Balance (sorry it’s a long one!)

So, it’s time to put my money where my mouth is-warning, this is a long one.

So the first picture is roughly five years ago, so summer of 2011?  We were at a stock show, and I did show western, but had been riding in the hunt saddle because it fit me better than the stock saddle did.  The second image is from a dressage show in October of 2015 (she took first place!).  Like I said before, still not “skinny”, but we are work in progress.

I have had one of those eclectic horse experiences.  My family moved all over the US and what is popular in one corner of the country is bunk in another.  I have ridden western pleasure, western performance (team penning, barrel racing), HUS, hunters, dressage, and even a little bit of saddleseat. I bought the dressage saddle because the stock saddle fit so badly (very small seat) and I felt unbalanced in the hunt saddle–ie, not enough seat to suck all of me in. Also, upon our first foray in NoVA, dressage was the thing at the barn where I boarded and my WP got dirty looks. This was also not a first, and because the horse is amazing, switching to lower level dressage was not going to harm any of our WP training.  Despite the screaming naysayers, lots of this riding thing we do is the same.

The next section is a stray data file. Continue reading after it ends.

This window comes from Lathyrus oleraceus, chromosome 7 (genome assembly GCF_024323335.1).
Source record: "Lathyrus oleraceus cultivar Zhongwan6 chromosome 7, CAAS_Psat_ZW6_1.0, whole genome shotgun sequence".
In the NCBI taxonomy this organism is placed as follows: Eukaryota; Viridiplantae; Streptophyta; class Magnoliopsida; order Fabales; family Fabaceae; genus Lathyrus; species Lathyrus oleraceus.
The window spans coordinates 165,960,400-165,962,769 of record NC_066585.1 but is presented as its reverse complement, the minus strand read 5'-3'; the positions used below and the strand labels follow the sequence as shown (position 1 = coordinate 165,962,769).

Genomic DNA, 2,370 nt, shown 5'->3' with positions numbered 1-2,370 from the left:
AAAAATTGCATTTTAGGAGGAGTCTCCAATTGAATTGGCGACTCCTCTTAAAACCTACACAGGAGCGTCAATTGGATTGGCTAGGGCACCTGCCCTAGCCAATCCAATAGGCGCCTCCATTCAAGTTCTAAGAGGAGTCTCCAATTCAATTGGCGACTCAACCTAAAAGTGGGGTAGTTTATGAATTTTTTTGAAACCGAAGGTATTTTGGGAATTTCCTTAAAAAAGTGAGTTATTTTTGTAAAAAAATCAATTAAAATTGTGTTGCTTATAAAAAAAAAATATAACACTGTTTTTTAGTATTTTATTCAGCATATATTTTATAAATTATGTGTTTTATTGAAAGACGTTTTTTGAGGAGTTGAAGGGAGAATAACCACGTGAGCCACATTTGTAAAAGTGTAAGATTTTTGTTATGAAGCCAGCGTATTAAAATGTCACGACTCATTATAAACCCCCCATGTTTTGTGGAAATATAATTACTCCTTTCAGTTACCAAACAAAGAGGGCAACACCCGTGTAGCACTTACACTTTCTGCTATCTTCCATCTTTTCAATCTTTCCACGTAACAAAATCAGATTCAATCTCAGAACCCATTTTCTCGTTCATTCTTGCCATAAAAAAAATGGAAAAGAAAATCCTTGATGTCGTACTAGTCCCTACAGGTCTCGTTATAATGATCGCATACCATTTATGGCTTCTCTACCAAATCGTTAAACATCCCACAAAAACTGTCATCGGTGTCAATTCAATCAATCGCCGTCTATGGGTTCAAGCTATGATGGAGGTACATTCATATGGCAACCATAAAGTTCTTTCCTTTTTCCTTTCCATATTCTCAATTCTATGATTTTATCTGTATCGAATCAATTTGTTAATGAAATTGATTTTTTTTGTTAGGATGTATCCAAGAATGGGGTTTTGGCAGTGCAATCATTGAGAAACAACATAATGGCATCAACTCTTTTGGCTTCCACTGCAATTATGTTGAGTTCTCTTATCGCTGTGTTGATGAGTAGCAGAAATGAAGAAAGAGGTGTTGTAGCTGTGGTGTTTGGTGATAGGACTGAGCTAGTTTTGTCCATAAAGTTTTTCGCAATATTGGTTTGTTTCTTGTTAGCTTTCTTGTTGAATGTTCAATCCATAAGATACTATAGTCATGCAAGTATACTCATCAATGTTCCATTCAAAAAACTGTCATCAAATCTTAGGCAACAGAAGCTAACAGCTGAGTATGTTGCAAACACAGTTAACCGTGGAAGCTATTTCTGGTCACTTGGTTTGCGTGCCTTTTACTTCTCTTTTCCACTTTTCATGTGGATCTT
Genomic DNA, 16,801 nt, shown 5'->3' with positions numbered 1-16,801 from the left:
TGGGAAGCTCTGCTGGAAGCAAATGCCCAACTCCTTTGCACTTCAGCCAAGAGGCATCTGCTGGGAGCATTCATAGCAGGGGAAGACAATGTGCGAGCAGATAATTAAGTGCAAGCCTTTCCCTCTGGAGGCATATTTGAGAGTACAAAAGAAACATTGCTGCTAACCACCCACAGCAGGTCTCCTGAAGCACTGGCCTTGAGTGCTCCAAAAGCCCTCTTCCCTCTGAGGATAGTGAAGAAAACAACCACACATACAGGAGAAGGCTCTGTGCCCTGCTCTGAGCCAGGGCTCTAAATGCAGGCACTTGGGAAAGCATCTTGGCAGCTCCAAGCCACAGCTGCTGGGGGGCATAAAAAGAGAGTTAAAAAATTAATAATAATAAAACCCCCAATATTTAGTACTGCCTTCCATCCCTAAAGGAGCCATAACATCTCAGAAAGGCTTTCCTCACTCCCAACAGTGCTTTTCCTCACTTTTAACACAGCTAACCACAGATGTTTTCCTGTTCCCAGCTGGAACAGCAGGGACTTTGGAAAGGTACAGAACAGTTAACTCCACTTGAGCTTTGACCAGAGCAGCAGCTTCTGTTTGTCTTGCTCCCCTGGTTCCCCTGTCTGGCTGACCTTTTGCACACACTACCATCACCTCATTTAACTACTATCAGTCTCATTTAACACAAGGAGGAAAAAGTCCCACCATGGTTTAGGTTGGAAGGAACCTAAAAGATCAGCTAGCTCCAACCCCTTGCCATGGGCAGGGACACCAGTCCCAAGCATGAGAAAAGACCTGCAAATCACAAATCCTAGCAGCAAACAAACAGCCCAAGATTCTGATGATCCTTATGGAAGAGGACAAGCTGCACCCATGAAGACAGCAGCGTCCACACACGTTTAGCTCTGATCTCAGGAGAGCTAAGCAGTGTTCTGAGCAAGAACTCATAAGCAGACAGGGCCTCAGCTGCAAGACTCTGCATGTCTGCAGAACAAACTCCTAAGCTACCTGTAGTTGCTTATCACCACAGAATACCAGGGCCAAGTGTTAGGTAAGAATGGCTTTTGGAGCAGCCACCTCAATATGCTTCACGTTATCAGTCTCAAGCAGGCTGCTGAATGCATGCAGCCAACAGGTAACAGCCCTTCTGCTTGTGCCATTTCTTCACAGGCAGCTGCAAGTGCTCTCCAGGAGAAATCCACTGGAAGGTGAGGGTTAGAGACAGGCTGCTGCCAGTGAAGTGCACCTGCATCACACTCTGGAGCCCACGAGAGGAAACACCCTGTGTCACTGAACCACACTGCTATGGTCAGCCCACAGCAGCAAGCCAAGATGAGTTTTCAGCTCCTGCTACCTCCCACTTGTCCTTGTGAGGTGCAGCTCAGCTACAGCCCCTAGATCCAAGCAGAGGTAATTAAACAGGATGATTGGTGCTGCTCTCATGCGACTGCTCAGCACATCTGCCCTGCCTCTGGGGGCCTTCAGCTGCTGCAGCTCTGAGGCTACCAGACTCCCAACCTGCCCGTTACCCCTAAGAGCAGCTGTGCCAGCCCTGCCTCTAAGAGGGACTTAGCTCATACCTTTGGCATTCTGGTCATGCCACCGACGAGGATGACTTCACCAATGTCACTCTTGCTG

I was at my heaviest in 2011.  My whole body balance was terrible, not just in the saddle.  It is a very frustrating and depressing feeling to be trapped in your own body.  It’s not the same as just disliking how you look. Girls are taught to competitively hate their bodies from a young age(1).  The girls in my family were taught that our whole self worth was directly correlated to the look of our bodies.  My gram once told me that it was good that I was smart, because I would never be pretty enough to be married.  (Yeah, thanks Gram.) This is not a pity party, this is to create some comprehension.  I was over my body not being perfect.  After a while you hit a certain point where it all becomes static, and you realize that you have to love you before you can truly love anyone else.  (Does this mean I am never insecure in my body?  Hell, no.  It drives my husband crazy when I complain about my appearance.  It just means that sometimes I have to recognize my priorities again.) The time leading up to that picture was stressful.  In the two years prior somewhere I broke, and my body paid the price for it (hello, disordered stress eating!). I was trapped and stuck in a cycle of continuous dieting and medication circus that went nowhere. I was tired.  I was depressed. And my stupid body couldn’t do the things it did before, and I was wrong. I felt wrong in my own skin.  I kept telling my trainers that my balance was off.  That I felt like I was sitting incorrectly.  I couldn’t get myself right in the saddle, even in the new saddle. My barnmates just thought I was a crappy rider, and I certainly felt like one. The blessing and the curse happened spring of 2013, Tricia contracted Lyme Disease.  Now we were both trapped in our bodies.